This report is produced by OCHA Philippines in collaboration with humanitarian partners. It covers the period from 25 April- 24 May 2022.
• Department of Social Welfare and Development (DSWD) reports that 1,767 families (or 6,825 individuals) are still displaced in Regions VI, VII, VIII, MIMAROPA, and Caraga due to Typhoon Rai.
• Out of this total displaced population, 1,117 families (4,437 individuals) are in 124 evacuation centers (EC) and 650 families (2,388 individuals) are outside ECs staying with relatives or friends.
• Health human resources are overstretched due to competing priorities such as the provision of routine and essential care, vaccinations, and controlling the spread of COVID-19. Dengue cases are rising in both Southern Leyte and in Caraga.
• There is a need to cut and clear damaged coconut trees as they decompose in 6 months from the time of damage.
Restarting agricultural activities remains an issue due to limited capacity for debris clearing and the use of fallen coconut trees.
• Food remains to be the need of families who are living within the remaining evacuation centers. Support on food and nutrition of IDPs reportedly declined as efforts transition towards early recovery.
• Adolescents and young people are in great distress after experiencing STY Rai/Odette and later Tropical Storm Agaton, particularly the landslide. Many of the young ones need mental health care services. Provision of awareness campaign and referral services on suicidal prevention is needed in Southern Leyte.
• OCHA is preparing a month-long handover/exit strategy to be implemented in June 2022, to ensure coordination of continuing response beyond the life span of the Humanitarian Needs and Priorities (HNP) plan for TY Rai ending June 30, 2022. Mapping of coordination capacity and consultations with humanitarian agencies and local NGOs who are continuing operations is ongoing.
• As of May, the humanitarian response under the HNP is 46 per cent funded. Nevertheless, funding remains a key constraint as communities transition to early recovery.
• The national and local election in typhoon-affected areas were largely peaceful. In the pre-election period, most of the humanitarian activities were on hold due to the election ban, but they have now largely resumed
More than 6,800 people remain displaced across the typhoon affected areas five months after Super Typhoon Rai’s landfall last 16 December 2021. Over 2.1 million houses were damaged of which 425,000 were destroyed and 1,702,428 were partially damaged, according to the latest government reports. The international community has mobilized much needed support Typhoon Rai relief operations totaling $77 million– or 45.6% percent of total funding requirements under the Humanitarian Needs and Priorities (HNP) plan. The additional funding will mainly go to initiatives supporting shelter, livelihood for farmers and fisherfolks, and protection. Humanitarian agencies have implemented over 14,800 multisectoral interventions to support the government’s response.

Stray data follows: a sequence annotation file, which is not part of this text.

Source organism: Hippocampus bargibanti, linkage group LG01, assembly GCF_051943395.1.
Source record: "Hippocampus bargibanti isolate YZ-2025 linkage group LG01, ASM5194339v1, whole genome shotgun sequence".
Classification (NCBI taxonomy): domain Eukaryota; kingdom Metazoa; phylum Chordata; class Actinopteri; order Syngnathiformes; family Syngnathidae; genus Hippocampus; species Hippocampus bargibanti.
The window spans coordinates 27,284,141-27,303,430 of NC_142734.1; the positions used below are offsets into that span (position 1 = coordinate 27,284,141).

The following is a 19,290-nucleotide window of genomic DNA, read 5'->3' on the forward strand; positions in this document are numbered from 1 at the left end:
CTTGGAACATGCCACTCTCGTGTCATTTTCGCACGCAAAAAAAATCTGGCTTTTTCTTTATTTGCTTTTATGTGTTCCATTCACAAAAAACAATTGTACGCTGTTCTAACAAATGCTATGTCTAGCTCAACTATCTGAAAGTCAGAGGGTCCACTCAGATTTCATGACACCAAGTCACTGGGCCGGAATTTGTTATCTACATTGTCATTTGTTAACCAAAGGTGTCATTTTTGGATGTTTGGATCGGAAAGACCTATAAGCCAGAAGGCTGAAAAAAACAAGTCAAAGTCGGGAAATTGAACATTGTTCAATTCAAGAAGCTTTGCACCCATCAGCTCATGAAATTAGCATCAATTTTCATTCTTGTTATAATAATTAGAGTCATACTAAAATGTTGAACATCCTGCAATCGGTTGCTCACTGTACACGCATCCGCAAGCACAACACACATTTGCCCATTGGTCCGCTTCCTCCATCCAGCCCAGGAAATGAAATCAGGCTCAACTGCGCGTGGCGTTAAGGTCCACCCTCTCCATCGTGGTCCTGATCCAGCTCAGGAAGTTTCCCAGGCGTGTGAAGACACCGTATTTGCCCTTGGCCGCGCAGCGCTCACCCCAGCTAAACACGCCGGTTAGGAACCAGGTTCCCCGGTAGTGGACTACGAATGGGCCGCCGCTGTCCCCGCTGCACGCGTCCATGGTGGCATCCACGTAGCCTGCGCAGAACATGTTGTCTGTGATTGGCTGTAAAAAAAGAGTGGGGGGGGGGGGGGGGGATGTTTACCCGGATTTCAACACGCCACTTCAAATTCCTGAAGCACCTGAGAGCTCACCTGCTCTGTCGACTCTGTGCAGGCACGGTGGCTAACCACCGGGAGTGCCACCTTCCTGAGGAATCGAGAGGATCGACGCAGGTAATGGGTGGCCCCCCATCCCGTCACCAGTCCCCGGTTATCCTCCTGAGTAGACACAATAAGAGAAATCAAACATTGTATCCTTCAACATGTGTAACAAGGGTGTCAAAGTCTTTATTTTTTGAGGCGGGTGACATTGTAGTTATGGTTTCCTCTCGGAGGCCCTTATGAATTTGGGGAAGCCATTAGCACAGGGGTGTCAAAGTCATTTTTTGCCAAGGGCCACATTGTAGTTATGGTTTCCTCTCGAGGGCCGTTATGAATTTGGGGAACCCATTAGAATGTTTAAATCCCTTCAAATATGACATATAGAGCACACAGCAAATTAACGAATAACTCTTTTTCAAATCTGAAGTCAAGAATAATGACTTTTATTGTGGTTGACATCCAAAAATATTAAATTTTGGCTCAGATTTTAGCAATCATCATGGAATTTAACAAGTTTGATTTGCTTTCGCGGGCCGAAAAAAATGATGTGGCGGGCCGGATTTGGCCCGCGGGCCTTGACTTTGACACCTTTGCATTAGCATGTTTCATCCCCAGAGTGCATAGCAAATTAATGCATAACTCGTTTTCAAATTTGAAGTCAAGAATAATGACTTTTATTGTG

The Post Disaster Needs Assessment results in all 6 regions and its corresponding recovery plans have yet to be presented to the NDRRMC. The presentation and approval of the recovery plan will unlock government resources for full blown recovery and rehabilitation of Rai-affected regions and communities, which was hampered by the elections as well as rising prices of fuel, steel and cement due to the Ukraine crisis.
Following the April Protection and Shelter Clusters meeting with the Department of Human Settlement and Urban Development (DHSUD) to discuss the HCT Advisory on the No-Build-Zone policy in the areas impacted by Typhoon Rai, both clusters continue to advocate at the national, provincial and local level. An advocacy campaign and resource mobilization efforts were initiated by the Shelter Cluster in partnership with the provincial government of Southern Leyte.
Tropical Storm Megi/Agaton that struck in early April 2022, across many of the same areas affected by TY Rai/Odette, caused floods and landslides. More than 2,260,000 people were affected, particularly in Leyte province. According to DSWD reports as of 18 May, 3,141 families (11,319 individuals) are still displaced with 8,625 individuals staying in 69 evacuation centers in Regions V, VII, VIII, IX, X, and XII. 32,920 houses were damaged, of which, 2,477 are totally damaged and 30,443 are partially damaged.
The national and local election in typhoon-affected areas were largely peaceful. In the pre-election period, most of the humanitarian activities were on hold due to the election ban, but they have now largely resumed. The election outcomes will bring several changes in leadership of governors, mayors, local government line agencies, including provincial and municipal offices that bear mandates over the different clusters.